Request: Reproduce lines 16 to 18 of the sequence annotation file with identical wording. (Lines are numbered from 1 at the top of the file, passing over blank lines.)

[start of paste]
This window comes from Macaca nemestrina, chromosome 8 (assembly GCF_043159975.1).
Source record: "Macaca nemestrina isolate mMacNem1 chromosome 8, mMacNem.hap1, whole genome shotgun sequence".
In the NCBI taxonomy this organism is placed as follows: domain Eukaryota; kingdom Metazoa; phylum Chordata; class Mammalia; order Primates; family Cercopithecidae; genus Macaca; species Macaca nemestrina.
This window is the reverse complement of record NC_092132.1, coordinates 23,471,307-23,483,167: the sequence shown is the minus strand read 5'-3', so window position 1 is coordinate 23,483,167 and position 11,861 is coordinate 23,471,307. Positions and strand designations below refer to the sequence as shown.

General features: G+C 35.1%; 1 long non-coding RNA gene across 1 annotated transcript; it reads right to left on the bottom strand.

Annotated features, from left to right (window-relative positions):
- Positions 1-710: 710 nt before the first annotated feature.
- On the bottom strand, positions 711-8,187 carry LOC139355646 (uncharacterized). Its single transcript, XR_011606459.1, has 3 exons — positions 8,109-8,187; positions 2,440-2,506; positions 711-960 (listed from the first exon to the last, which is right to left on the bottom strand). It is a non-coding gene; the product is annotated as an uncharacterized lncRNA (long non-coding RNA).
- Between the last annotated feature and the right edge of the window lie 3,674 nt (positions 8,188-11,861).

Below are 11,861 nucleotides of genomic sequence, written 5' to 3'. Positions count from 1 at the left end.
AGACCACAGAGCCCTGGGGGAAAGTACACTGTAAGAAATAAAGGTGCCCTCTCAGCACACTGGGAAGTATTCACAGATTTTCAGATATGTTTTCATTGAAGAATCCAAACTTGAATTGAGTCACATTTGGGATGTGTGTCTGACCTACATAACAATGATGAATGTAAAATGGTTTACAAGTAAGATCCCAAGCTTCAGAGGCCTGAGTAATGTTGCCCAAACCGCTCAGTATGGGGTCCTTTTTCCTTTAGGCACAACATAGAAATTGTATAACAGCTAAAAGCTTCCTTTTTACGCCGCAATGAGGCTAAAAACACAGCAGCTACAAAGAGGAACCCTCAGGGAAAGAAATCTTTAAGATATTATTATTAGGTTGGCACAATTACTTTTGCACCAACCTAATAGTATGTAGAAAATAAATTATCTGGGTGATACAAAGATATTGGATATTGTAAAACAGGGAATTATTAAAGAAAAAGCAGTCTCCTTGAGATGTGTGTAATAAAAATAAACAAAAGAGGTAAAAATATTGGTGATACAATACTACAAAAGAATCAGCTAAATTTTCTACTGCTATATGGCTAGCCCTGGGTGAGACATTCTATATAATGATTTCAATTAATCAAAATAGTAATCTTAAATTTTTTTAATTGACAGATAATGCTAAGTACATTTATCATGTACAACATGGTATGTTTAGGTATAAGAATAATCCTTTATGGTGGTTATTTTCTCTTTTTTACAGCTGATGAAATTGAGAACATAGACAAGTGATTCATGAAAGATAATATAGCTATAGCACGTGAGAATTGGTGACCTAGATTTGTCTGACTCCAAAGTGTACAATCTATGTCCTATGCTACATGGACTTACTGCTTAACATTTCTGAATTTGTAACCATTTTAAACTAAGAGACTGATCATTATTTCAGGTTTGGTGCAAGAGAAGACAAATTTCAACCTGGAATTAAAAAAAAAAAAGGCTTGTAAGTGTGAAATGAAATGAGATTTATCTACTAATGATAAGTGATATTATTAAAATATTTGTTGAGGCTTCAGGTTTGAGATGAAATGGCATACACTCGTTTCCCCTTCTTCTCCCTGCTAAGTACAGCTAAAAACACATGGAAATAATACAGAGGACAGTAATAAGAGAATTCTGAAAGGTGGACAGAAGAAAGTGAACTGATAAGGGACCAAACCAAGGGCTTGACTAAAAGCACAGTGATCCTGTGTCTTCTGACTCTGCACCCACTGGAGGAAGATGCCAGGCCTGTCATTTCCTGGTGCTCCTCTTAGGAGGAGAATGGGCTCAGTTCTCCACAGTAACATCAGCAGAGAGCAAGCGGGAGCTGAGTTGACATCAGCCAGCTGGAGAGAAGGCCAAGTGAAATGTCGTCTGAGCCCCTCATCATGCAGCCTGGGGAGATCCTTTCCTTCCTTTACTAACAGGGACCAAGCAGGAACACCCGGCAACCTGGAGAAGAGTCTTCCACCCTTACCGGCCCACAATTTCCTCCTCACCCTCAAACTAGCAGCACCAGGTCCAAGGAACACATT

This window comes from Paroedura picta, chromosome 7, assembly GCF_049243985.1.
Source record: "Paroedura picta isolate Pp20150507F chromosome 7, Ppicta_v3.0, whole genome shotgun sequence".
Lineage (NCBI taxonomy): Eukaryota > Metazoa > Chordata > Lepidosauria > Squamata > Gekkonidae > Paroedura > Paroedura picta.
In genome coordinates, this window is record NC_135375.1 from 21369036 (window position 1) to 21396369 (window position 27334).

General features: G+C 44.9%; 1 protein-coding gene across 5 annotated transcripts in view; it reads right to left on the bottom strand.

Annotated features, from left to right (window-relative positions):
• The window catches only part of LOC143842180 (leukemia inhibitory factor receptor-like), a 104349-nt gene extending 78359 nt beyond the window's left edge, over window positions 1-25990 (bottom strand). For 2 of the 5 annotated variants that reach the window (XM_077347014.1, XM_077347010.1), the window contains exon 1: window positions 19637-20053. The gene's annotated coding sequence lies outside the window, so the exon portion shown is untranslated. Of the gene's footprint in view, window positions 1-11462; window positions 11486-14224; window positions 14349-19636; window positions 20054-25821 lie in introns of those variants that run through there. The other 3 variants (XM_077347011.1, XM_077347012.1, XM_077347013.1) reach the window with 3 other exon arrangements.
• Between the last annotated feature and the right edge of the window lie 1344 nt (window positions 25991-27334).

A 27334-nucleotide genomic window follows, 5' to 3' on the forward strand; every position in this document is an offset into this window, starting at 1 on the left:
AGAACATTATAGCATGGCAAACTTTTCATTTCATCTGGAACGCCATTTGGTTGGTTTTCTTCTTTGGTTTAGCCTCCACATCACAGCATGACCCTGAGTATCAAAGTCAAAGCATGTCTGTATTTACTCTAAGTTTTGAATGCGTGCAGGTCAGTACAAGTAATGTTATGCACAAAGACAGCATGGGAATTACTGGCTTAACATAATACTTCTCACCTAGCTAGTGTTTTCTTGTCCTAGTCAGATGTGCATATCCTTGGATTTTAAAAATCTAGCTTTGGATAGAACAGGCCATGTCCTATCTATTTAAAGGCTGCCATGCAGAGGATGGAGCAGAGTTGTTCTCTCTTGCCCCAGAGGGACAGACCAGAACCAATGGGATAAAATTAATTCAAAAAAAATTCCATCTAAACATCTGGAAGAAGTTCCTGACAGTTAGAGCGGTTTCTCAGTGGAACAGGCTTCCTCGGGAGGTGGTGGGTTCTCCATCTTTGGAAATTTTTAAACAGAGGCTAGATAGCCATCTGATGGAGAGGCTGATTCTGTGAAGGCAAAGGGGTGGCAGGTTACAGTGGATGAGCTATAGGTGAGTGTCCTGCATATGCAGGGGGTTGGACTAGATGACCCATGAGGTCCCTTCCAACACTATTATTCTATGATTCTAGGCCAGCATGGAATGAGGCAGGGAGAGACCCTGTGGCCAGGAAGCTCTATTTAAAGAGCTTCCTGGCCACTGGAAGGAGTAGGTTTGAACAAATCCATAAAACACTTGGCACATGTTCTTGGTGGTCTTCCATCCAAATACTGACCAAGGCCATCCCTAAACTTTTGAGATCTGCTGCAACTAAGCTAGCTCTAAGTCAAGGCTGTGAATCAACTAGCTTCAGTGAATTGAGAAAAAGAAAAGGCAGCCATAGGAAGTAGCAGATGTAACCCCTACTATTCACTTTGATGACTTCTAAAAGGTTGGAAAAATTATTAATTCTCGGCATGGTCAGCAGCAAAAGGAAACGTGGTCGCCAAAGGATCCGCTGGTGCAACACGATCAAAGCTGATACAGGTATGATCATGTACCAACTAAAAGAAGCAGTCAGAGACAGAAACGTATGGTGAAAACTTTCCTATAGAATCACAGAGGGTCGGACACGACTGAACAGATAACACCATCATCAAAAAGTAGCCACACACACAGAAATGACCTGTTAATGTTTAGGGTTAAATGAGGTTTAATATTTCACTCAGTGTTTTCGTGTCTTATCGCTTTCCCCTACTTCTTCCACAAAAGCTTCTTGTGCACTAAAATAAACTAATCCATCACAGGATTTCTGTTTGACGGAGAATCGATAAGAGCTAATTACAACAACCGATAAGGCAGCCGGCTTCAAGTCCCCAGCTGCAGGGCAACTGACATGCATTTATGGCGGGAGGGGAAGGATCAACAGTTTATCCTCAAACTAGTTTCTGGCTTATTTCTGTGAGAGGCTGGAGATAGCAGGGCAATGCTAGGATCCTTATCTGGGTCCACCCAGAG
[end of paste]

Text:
General features: G+C 44.9%; 1 protein-coding gene across 5 annotated transcripts in view; it reads right to left on the bottom strand.

Annotated features, from left to right (window-relative positions):
• The window catches only part of LOC143842180 (leukemia inhibitory factor receptor-like), a 104349-nt gene extending 78359 nt beyond the window's left edge, over window positions 1-25990 (bottom strand). For 2 of the 5 annotated variants that reach the window (XM_077347014.1, XM_077347010.1), the window contains exon 1: window positions 19637-20053. The gene's annotated coding sequence lies outside the window, so the exon portion shown is untranslated. Of the gene's footprint in view, window positions 1-11462; window positions 11486-14224; window positions 14349-19636; window positions 20054-25821 lie in introns of those variants that run through there. The other 3 variants (XM_077347011.1, XM_077347012.1, XM_077347013.1) reach the window with 3 other exon arrangements.